3. Pure CORBA implementation: This approach, which takes full advantage of CORBA, is characterised by defining all hypertext objects and their behaviour as interfaces and by implementing a set of components that publish and support these interfaces. Therefore OHP-Nav clients, link servers, client side foos and server side foos (see below) will all support a different set of interfaces. For example, a server would support all hypertext object interfaces, the notificational interface, etc. While a client would support only the notificational interface.

In our definition of the OHP-Nav.idl we basically followed the second approach, i.e. we mapped OHP-Nav messages to IDL methods. However, in CORBA we can return objects from method calls. This means, for many of the methods, that we do not have to rely on a return message. For example, a 'createEndPoint()' call will return an endpoint object directly to the caller. This is different to the purely asynchronous way ASCII messages are being communicated over sockets. In this case the 'createEndPoint()' message would be sent from a client to a server and the server would answer it with an 'endPointDef()' message.

By using this technique we are somewhere in between the second and third approaches. This enables us to imitate the XML definition without sacrificing all of CORBA's benefits. Before we can follow the third approach entirely we, as a community, have to agree on further issues such as the naming of objects and the structure of the object model.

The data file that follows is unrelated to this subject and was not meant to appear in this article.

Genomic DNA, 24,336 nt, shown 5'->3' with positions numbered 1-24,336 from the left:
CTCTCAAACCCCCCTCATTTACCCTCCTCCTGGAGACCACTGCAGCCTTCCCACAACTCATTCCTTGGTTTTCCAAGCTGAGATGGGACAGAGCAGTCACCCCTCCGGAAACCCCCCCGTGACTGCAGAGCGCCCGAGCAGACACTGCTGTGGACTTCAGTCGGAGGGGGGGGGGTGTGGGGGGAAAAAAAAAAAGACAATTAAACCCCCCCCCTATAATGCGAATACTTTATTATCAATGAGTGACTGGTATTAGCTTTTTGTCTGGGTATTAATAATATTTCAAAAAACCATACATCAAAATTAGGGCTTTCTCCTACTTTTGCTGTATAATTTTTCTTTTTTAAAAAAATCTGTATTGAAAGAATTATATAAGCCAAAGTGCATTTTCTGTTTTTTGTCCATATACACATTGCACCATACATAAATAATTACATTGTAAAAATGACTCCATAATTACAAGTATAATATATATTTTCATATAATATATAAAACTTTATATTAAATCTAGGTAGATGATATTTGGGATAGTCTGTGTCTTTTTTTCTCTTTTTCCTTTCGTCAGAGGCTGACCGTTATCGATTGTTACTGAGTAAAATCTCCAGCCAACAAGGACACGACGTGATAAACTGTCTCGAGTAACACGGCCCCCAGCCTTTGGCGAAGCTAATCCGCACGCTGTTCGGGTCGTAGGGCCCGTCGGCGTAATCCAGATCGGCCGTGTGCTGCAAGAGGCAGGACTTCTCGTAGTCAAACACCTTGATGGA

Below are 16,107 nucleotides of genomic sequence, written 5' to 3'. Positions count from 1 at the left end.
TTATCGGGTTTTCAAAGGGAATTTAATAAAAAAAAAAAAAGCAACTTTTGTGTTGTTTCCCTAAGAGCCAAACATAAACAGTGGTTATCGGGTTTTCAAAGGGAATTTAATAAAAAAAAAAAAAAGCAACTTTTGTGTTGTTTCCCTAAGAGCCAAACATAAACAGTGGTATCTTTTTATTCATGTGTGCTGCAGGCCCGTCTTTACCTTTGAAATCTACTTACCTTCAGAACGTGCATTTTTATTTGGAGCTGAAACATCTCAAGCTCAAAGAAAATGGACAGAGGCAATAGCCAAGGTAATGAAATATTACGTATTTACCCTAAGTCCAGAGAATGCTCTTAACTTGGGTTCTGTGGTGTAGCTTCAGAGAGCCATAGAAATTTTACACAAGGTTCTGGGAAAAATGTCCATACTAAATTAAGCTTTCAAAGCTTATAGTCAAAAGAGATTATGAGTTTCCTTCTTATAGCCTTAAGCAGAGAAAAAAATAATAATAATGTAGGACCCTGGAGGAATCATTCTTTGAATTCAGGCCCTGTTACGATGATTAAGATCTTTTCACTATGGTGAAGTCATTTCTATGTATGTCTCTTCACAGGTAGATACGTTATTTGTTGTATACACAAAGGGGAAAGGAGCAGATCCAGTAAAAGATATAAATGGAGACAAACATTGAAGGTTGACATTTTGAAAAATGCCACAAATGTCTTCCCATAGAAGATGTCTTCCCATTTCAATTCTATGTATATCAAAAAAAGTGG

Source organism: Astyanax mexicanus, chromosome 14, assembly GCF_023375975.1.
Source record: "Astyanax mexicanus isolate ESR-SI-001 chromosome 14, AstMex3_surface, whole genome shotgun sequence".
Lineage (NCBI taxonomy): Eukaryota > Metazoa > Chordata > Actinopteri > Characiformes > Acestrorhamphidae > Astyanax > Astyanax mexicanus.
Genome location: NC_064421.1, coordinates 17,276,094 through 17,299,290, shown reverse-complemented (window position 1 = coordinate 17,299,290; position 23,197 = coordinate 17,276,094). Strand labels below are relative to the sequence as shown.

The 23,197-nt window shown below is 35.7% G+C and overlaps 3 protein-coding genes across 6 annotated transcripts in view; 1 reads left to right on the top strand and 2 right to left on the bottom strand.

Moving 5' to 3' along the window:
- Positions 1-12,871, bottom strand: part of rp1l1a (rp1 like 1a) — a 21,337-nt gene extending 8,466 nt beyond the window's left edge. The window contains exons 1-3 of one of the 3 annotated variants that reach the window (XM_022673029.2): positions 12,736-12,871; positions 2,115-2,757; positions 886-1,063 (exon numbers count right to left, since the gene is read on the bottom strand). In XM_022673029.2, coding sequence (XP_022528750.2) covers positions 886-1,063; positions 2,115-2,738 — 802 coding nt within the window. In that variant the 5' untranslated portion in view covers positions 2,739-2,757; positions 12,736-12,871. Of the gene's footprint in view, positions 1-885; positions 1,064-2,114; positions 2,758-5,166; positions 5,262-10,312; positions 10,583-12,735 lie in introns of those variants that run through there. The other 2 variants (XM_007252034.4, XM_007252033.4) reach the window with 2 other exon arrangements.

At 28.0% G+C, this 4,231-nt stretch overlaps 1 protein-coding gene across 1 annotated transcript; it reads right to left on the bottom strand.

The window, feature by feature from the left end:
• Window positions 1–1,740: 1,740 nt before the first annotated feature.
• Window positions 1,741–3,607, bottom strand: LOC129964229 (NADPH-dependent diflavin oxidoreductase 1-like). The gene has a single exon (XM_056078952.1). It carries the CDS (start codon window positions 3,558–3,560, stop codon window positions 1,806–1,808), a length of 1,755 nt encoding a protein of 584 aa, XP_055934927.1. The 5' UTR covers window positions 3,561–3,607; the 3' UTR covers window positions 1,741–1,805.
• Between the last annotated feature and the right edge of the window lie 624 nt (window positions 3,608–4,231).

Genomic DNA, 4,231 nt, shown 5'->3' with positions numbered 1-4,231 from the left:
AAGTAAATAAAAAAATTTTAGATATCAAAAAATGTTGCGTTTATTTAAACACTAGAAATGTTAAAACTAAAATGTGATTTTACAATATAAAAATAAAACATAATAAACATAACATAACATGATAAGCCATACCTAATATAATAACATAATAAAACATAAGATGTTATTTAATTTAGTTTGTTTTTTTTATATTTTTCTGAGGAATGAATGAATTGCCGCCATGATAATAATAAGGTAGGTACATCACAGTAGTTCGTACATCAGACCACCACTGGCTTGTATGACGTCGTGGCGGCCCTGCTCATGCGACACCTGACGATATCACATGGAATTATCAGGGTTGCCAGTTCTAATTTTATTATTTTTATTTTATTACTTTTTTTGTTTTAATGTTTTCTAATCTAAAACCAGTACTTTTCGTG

Findings and Issues

In completing the specifications and prototype implementations we encountered a number of issues that have since partially been resolved. These issues include the number of messages being sent (OHP-Nav Traffic), Routing, the CSF protocol, naming and architectural issues.

OHP - Nav Traffic

We found that using the last OHP specification (Davis et al., 1997) the number of messages being sent was disproportionately high in comparison with the task being carried out. This was because the protocol had been written to handle ID values (so as to mimic the 'pass by reference' structure of component frameworks such as CORBA). This means that ID values were continually having to be resolved and re-resolved. By using XML and by defining objects as element types we enable the link server to pass entire objects to the client while allowing the client to send object IDs to be directly resolved at the server side. Thus the overhead of sending messages for ID resolution is avoided.